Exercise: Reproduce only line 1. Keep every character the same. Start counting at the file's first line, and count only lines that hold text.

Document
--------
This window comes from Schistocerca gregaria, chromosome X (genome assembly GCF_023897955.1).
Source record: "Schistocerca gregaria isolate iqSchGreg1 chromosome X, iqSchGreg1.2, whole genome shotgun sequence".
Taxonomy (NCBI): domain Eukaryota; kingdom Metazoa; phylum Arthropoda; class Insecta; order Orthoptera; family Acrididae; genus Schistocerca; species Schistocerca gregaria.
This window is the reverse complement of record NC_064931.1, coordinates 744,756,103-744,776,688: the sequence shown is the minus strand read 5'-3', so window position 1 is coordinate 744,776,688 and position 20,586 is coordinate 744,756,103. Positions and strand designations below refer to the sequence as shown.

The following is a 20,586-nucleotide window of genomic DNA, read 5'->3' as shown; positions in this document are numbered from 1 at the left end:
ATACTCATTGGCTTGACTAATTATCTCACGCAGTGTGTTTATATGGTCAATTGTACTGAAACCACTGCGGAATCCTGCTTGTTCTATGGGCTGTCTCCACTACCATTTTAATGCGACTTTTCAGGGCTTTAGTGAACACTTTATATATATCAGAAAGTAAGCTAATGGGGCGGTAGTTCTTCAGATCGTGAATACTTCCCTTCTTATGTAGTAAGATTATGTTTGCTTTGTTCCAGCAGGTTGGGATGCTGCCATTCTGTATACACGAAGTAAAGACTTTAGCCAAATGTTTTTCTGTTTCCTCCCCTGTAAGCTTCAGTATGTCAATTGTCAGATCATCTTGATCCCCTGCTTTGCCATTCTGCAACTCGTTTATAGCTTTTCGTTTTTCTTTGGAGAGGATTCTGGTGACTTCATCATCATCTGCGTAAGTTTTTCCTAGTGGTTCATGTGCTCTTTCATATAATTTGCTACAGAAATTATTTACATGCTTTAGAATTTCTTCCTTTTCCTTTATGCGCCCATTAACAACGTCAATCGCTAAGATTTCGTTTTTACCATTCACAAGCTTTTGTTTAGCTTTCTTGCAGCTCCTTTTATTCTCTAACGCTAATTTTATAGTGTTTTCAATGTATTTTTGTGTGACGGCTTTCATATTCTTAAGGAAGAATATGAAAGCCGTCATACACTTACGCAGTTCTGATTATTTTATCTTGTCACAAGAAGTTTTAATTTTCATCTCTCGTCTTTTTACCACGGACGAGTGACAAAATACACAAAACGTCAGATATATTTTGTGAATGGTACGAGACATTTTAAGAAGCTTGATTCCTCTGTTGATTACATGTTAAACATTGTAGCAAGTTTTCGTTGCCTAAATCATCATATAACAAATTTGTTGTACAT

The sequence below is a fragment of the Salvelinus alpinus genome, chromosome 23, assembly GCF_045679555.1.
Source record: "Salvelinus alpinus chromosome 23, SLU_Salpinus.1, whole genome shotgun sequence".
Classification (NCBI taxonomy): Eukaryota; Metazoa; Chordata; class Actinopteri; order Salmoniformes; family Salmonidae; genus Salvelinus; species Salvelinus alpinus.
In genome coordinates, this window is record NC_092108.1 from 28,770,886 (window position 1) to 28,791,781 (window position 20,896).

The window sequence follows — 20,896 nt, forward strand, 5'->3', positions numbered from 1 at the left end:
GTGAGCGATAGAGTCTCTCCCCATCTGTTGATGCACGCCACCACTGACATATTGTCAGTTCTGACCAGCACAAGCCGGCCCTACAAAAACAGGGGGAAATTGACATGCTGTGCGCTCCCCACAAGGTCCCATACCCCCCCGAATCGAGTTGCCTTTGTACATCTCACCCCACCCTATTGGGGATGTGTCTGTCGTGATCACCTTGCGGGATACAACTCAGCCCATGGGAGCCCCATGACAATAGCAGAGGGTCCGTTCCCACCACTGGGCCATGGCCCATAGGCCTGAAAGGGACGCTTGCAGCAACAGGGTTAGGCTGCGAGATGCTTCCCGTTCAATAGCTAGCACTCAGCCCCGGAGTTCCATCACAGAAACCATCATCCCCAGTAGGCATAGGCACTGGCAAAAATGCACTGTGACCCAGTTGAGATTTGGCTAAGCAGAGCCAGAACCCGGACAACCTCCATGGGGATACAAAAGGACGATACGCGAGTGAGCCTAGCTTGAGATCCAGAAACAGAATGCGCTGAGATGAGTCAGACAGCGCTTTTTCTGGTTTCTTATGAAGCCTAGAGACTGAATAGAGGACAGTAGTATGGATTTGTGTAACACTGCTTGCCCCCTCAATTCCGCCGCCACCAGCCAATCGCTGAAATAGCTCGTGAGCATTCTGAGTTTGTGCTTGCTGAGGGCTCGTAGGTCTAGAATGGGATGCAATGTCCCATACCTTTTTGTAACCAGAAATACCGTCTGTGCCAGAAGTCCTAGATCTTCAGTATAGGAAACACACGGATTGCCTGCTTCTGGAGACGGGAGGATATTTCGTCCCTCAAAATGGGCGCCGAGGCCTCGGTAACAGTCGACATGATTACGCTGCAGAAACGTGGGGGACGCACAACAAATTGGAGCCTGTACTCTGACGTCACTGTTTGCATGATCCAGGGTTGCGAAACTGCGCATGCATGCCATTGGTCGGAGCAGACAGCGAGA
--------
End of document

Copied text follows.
This window comes from Schistocerca gregaria, chromosome X (genome assembly GCF_023897955.1).